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Mueller investigating Flynn role in alleged plan to hand Gülen over to Turkey

An alleged plan that involved former National Security Advisor Michael Flynn to forcibly remove a Muslim cleric living in Pennsylvania in return for millions of dollars is being investigated by Special Counsel Robert Mueller, The Wall Street Journal has reported.

Michael Flynn and his son, Michael Flynn Jr., were to be paid as much as $15 million to hand Turkish Islamic cleric Fethullah Gülen over to the Turkish government under the alleged proposal, according to people with knowledge of discussions Flynn had with Turkish representatives during a reported meeting in December at the 21 Club in New York City. The talks involved possibly transporting Gülen by private jet to the Turkish prison island of Imrali, where Abdullah Öcalan, the leader of the terrorist Kurdistan Workers’ Party (PKK), is incarcerated.

Gülen is accused by President Recep Tayyip Erdoğan of masterminding a failed coup in Turkey on July 15, 2016. Gülen and the movement he inspired have denied any involvement in the putsch. The Turkish government has requested the cleric’s extradition to Turkey but has failed to provide compelling evidence to the US Justice Department to proceed with extradition proceedings.

According to The Wall Street Journal the details of the meeting are not known, nor is there any indication that any money changed hands, but the Federal Bureau of Investigation and Mueller’s interest in whether Flynn was pursuing potentially illegal means to forcibly deal with Gülen “indicates that the former Trump adviser faces another investigation stemming from his work on behalf of Turkish government interests, both before and after the presidential election.”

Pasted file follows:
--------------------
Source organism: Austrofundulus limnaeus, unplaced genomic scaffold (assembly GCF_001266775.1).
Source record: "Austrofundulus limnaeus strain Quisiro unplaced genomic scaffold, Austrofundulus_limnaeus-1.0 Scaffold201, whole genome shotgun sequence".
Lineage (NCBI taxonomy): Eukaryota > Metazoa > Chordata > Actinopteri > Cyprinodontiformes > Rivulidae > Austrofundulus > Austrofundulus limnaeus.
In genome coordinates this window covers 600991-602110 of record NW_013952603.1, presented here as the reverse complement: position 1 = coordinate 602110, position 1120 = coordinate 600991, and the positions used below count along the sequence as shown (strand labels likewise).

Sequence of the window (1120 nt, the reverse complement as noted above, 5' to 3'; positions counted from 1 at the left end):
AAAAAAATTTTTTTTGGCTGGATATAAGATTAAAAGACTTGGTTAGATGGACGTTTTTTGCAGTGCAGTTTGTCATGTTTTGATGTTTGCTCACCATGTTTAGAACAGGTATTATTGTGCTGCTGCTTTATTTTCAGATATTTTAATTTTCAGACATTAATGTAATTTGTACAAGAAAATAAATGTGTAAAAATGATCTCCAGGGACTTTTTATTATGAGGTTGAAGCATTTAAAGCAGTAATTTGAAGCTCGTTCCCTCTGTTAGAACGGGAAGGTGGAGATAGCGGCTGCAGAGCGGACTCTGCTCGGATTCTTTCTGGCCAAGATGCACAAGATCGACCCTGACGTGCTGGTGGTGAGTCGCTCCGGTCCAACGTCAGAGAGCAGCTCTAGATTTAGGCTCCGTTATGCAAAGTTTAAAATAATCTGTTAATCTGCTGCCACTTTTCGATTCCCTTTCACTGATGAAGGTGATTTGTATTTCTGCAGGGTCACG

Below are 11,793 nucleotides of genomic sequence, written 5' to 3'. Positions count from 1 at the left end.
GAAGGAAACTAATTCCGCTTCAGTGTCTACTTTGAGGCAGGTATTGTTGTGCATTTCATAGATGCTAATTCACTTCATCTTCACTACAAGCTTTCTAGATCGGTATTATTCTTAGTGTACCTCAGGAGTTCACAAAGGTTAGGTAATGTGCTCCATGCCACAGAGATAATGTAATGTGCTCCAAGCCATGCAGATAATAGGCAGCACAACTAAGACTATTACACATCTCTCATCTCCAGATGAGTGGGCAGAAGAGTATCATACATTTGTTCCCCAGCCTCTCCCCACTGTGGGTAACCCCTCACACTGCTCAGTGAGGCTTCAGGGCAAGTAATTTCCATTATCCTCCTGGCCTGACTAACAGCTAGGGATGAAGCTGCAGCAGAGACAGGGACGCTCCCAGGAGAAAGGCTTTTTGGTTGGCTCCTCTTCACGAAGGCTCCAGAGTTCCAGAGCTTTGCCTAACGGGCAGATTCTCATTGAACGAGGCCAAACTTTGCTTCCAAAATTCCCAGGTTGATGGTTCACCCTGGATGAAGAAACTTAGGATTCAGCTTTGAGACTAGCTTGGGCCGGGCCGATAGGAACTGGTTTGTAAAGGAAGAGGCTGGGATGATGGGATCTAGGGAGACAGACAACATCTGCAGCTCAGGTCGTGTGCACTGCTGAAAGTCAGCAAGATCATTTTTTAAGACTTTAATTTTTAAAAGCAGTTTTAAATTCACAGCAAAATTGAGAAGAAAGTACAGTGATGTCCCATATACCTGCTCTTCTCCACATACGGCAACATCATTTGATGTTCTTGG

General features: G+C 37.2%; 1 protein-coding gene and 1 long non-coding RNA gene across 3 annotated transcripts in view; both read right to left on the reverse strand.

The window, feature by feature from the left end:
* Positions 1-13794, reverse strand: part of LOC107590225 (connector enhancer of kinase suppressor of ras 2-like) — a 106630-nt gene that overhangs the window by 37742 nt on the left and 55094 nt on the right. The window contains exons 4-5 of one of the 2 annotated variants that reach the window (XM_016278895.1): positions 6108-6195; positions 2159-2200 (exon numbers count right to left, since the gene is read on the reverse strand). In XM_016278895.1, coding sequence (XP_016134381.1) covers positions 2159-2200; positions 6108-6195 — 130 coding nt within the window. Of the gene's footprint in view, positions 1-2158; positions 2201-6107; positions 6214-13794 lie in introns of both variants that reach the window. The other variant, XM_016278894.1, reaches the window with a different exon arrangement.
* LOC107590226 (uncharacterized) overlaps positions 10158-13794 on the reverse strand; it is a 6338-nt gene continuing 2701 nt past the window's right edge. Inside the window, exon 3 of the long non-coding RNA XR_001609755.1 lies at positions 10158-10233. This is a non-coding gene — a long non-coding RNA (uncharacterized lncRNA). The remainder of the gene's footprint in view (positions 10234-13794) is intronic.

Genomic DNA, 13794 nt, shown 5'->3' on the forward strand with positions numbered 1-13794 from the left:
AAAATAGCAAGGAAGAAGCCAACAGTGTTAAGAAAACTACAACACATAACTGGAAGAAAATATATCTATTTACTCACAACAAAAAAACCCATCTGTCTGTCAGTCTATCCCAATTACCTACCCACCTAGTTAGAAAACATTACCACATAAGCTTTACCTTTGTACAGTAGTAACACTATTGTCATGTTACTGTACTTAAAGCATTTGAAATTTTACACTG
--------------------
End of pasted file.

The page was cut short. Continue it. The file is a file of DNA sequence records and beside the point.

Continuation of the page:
The WSJ also reported that “[o]ne person familiar with the alleged discussions about Mr. Gülen said Mr. Flynn also was prepared to use his influence in the White House to further the legal extradition of the cleric …”

NBC News reported on Friday that three people familiar with the probe said investigators were also examining whether Flynn and other participants of the meeting discussed a way to free Turkish-Iranian gold trader Reza Zarrab, who is facing federal charges in New York for helping Iran evade US sanctions.

Earlier this year, after he was forced out of his national security advisor job at the White House for misleading officials regarding meetings with Russians, Flynn belatedly registered as a foreign agent with the US Justice Department due to revelations about his lobbying on behalf of Turkish interests in the US, including work on the Gülen issue. Flynn Intel Group had been paid $530,000 by a Netherlands-registered company owned by a Turk reportedly close to Erdoğan for a contract to do opposition research on Gülen and produce a negative video about him.

The alleged meeting to discuss the kidnapping of Gülen followed another meeting in September in New York between Flynn and Berat Albayrak, energy minister of Turkey and President Erdoğan’s son-in-law, and Foreign Minister Mevlüt Çavuşoğlu, with the attendance of former CIA director James Woolsey, who described the proposal to The Wall Street Journal as “a covert step in the dead of night to whisk this guy away.”

Later on Friday lawyers for Flynn denied reports that their client was involved in a clandestine plot to capture Gülen and deliver him to the Turkish government.

“Out of respect of the various investigations regarding the 2016 campaign, we have intentionally avoided responding to every rumor or allegation raised in the media,” attorneys Robert Kelner, Stephen Anthony and Brian Smith said in a statement.
“But today’s news cycle has brought allegations about General Flynn, ranging from kidnapping to bribery, that are so outrageous and prejudicial that we are making an exception to our usual rule: they are false,” they said.
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